The Nintendo Wii U video game console is expected to be in short supply after it debuts on Nov. 18 in the U.S. But that’s as much an outcome of tight inventory control as it is strong consumer demand, according to an analysis by market analyst firm IHS Screen Digest.
The new console is expected to outperform sales of the Nintendo Wii, which debuted in 2006, and Nintendo itself expects it can sell 5.5 million units by March 31, 2013. IHS expects that Nintendo will sell 3.5 million Wii Us by Dec. 31, compared to 3.1 million Wiis sold at the end of 2006. Nintendo’s Scott Moffitt, head of sales and marketing, said in an interview with GamesBeat, that the company is working hard to make sure it can replenish units in stores during the holidays.
Given that level of shipments, IHS believes there will be supply shortages over the holiday shopping season, leaving some shoppers empty-handed and waiting for the new year before they can get a Wii U.
“As a result of the tight inventory control Nintendo employs to manage its supply chain and strong consumer demand in these opening weeks of launch, we believe it’s highly likely that retailers will experience some Wii U shortages in the run-up to Christmas. Stock will be replenished in ongoing fashion, but some unlucky shoppers may well miss out,” said Piers Harding-Rolls, senior principal analyst, head of games at IHS.
But translating that initial success into long-term sales will be a big challenge. The Wii went on to achieve huge sales in its lifetime, but IHS forecasts that the Wii U — faced with a much more competitive landscape for gaming on a variety of devices — will have a hard time hitting the Wii’s sales over four years. In fact, IHS predicts that the Wii U will only hit 70 percent of Wii sales over four years.
To keep its fans, IHS says “Nintendo should be laser-focused on consumer engagement in order to remain relevant.”
The Wii introduced gesture-based controls that no console had used before and it also came with interesting new lifestyle games such as the Wii Fit and social games like Wii Sports. That gave it word-of-mouth success and led to 92 million in worldwide sales. The Wii U is also innovative with its tablet-like controller, but games are a fragmented market spread across many more devices now, including smartphones, tablets, PCs, consoles, and portable devices.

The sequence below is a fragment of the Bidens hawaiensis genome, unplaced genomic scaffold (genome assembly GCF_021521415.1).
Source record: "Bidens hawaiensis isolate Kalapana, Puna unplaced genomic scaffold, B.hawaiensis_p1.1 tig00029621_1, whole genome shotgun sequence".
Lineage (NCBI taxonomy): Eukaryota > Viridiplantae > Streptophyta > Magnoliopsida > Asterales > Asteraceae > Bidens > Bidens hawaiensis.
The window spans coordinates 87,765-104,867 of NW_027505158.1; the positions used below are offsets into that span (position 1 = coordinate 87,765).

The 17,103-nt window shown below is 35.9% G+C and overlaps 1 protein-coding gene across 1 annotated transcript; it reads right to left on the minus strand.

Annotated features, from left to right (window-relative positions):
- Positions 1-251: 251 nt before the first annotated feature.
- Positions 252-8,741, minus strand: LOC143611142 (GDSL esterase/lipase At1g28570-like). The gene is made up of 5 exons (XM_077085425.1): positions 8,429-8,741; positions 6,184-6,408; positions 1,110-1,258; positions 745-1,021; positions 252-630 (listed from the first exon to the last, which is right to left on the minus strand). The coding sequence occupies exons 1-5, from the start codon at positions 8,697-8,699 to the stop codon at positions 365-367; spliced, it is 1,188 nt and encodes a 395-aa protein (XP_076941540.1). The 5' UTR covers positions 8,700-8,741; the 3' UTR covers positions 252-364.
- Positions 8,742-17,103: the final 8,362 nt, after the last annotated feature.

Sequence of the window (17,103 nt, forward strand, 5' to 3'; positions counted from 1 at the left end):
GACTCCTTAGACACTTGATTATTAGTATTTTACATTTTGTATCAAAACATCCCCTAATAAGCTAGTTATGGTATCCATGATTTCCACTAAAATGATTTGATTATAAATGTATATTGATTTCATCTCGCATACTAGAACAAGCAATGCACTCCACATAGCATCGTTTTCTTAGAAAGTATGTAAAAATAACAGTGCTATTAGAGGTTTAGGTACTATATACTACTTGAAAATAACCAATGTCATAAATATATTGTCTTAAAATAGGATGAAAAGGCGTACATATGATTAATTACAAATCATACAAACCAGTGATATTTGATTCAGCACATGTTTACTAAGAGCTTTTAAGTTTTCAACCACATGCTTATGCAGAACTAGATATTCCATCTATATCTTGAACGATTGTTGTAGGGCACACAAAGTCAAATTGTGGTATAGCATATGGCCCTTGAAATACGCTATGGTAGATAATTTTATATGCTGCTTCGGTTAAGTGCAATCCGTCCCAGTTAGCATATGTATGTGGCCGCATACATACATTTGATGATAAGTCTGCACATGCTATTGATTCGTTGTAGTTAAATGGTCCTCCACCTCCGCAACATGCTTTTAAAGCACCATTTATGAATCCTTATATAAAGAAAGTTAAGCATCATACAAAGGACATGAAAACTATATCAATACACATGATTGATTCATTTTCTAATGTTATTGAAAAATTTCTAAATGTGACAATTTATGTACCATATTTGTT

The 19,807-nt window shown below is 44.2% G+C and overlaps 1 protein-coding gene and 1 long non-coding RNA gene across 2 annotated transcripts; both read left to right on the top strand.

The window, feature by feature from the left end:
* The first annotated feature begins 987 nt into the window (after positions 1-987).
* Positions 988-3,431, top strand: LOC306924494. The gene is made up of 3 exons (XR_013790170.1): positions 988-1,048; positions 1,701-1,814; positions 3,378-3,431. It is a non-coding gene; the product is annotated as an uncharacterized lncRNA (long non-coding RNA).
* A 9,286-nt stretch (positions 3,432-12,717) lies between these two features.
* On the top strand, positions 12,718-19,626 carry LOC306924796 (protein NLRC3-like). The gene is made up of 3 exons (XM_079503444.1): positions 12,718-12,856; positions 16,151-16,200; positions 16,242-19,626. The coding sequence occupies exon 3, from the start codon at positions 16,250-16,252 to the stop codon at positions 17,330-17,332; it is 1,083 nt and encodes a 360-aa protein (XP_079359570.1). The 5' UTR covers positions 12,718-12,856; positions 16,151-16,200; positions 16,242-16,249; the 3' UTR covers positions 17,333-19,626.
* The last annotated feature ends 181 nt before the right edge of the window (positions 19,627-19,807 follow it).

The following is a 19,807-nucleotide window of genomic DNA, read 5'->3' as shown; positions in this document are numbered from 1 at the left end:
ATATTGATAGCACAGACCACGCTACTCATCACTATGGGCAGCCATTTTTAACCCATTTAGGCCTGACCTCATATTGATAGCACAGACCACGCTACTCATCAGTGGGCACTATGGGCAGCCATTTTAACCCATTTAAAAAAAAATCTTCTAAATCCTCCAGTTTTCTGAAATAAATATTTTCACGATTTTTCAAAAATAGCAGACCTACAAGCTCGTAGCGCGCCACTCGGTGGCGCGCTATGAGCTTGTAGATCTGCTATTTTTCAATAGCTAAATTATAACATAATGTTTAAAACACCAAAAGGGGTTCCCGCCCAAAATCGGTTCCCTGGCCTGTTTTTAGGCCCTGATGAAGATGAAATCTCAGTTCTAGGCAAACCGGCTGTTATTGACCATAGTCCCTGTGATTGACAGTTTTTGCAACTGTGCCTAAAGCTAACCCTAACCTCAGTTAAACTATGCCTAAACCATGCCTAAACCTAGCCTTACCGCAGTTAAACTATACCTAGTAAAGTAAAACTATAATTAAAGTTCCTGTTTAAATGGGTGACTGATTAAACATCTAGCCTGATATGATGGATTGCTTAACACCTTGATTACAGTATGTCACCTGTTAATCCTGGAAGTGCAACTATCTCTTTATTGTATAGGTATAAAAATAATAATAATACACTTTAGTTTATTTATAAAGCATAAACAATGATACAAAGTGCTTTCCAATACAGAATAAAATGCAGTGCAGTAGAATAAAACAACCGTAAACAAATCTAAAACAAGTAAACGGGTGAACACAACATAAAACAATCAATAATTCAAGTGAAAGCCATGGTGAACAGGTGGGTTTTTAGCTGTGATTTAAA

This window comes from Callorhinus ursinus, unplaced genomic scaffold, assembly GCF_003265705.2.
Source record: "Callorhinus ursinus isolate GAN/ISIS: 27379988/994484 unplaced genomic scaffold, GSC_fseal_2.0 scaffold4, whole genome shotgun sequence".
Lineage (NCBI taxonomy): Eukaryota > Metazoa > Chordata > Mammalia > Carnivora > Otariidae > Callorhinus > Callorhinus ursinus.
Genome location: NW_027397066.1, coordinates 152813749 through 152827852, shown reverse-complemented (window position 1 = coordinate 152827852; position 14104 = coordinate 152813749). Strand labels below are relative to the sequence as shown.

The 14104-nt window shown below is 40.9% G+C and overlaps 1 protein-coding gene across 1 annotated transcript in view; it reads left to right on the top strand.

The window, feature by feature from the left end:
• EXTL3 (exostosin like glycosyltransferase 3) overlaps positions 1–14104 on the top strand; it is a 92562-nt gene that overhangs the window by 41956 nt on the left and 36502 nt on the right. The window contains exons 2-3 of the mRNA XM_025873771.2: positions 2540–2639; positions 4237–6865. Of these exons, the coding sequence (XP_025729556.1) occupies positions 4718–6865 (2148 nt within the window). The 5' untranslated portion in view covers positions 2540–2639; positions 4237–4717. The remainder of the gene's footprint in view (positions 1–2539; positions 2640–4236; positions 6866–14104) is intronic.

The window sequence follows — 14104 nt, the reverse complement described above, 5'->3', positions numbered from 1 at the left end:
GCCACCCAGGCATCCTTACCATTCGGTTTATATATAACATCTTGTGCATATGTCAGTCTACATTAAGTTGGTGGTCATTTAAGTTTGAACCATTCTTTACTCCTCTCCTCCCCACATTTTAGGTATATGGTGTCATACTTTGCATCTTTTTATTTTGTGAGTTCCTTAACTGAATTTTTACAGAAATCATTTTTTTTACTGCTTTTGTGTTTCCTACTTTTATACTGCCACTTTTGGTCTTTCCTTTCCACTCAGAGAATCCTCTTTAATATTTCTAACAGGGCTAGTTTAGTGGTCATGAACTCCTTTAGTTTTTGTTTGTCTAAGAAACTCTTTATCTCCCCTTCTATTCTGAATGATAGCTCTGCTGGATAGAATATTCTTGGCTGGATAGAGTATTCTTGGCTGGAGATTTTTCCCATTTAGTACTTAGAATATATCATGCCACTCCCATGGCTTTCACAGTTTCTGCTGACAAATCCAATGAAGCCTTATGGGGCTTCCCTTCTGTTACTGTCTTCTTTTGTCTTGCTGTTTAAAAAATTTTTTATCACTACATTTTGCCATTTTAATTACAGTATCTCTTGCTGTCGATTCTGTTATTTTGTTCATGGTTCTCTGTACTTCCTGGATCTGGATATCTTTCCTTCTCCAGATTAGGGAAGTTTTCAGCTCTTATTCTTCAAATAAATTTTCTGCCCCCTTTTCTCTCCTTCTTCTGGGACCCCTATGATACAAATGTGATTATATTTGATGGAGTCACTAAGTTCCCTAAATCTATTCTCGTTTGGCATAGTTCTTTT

“This time around, Wii U’s pure innovation, coupled with a limited volume of high-quality Nintendo software, will not be enough to drive the ongoing sales momentum we witnessed with the Wii console, especially at a higher price point,” said Harding-Rolls. “Long-term success depends on ongoing consumer engagement delivered through the constant release of high-quality content from both first and third parties, a competitive non-games entertainment proposition and a sound digital and online strategy to go along with such innovation. Nintendo is still some way short of delivering a comprehensive engagement-led value proposition at the launch of the Wii U.”
Nintendo has begun to address its weaknesses by adopting a more aggressive stance toward recruiting third-party developers than it has in the past, and it has partnered with 3D game engine provider Unity to encourage indie developers to come on board. Nintendo is also working on its online strategy, which was lacking in the Wii generation.
“How the company executes on these new initiatives will have a substantial impact on the Wii U’s ability to maintain its market relevance past the launch phase when competing with the burgeoning choice of connected devices that serve games content to consumers,” added Harding-Rolls.